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The design community must not stay silent

Originally posted on Medium and republished with permission.

 

I’m dealing with another round of grief, anger, and profound sadness. I check in with friends, family, colleagues, and then go out into the world with the anxiety of wondering if I’ll be next.

 

I read the article entitled, Maintaining Professionalism in the age of Black Death Is…A Lot by Shenequa Golding. The article resonated with me because it articulates a sentiment that I and so many other black professionals share.

 

We are tired. After every news cycle, we continue to show up on Zoom meetings, acting like it’s just another normal day. It isn’t.

 

 

 

As a designer, we refer to empathy, research, discovery, solutions, and success metrics in our day-to-day — but rarely is this methodology applied to the world around us. It’s evident that the structures in place don’t drive success for everyone — the Floyds, Breonnas, and Ahmauds keep happening and are a result of a broken system that’s past due for a change.

 

“In the end, we will remember not the words of our enemies, but the silence of our friends.” — MLK

 

There is still so much work to be done. Ignoring current issues will not change things, not having people of color in your organization doesn’t mean these issues are nonexistent, and having a few black people on staff doesn’t mean the work is done.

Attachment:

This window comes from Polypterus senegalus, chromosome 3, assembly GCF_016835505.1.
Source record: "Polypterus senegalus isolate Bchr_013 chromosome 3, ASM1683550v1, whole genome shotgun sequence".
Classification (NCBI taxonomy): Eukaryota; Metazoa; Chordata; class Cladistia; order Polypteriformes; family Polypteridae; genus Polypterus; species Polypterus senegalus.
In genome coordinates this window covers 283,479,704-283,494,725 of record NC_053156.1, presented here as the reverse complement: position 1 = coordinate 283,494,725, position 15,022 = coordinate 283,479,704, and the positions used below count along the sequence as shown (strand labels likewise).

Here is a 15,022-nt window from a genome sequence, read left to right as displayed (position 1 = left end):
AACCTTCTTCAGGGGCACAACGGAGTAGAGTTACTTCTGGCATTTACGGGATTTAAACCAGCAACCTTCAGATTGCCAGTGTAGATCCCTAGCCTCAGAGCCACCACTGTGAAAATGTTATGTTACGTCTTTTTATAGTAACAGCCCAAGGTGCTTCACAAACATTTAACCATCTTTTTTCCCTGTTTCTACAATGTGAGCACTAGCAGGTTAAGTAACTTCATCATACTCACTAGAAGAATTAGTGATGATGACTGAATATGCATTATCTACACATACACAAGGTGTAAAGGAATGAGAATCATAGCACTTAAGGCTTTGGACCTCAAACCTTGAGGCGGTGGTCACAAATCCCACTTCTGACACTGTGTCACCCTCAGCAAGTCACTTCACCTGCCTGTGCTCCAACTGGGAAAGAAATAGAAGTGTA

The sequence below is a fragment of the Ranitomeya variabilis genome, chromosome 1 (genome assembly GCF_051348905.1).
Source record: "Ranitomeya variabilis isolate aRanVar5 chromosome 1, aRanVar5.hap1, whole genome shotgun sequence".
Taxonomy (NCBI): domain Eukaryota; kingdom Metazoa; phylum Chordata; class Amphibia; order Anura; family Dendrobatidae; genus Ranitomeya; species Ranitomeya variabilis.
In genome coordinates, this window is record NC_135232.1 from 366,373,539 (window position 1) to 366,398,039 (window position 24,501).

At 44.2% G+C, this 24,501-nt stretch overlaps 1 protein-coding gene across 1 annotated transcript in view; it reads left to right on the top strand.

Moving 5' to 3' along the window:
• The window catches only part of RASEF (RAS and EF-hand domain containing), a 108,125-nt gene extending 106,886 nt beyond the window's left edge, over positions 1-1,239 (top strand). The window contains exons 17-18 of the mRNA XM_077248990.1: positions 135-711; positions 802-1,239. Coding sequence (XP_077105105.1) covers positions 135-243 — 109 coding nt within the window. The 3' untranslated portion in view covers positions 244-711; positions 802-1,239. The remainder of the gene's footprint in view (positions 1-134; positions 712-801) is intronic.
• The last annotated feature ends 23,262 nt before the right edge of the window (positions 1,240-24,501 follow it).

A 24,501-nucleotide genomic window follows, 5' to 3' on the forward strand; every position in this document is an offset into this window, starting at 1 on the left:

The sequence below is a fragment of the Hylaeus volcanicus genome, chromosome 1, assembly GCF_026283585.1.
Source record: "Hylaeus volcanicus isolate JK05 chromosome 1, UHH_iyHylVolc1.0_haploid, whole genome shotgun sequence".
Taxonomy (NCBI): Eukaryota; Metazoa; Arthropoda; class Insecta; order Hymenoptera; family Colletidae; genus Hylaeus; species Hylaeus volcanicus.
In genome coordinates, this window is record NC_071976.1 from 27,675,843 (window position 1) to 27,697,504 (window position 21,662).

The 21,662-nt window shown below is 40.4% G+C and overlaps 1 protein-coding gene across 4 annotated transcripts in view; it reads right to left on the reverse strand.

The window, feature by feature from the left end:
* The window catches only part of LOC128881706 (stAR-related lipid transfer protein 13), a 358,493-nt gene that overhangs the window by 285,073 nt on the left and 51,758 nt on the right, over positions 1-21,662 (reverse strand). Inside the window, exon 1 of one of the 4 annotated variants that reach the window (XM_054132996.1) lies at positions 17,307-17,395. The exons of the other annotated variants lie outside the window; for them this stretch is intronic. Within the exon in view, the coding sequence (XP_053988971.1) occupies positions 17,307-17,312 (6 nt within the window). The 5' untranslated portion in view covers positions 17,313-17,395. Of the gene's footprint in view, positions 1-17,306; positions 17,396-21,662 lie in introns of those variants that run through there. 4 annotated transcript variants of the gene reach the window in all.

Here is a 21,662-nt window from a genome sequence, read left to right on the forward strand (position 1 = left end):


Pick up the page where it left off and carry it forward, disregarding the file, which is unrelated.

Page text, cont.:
To my design allies, the world needs you more than ever to call out systems that aren’t right and imagine what the future could be. In the design process — question who we are designing for, who we aren’t, and the systems in place that drive decision making. Through culture — question if our organizations are equipped to build something meaningful, and ideating how we can provide better ways to support and uplift our black neighbors, friends, and colleagues as we move toward that future.

 

As a manager, I know first hand that everyone on my team has unique backgrounds and circumstances that they are dealing with outside of their work-life. It’s not something that they leave at the door — it is constant. It affects how they show up to work, and recognizing that is the right thing to do; it’s the human thing to do.

 

You’ve got the power. How will you show up?

 

 By Harrison Wheeler  

Harrison Wheeler is an Experience Manager at LinkedIn. He's a former Design Manager at Zendesk Sell. Midwest born and raised. Connect with him at hello@harrisonwheeler.com

 

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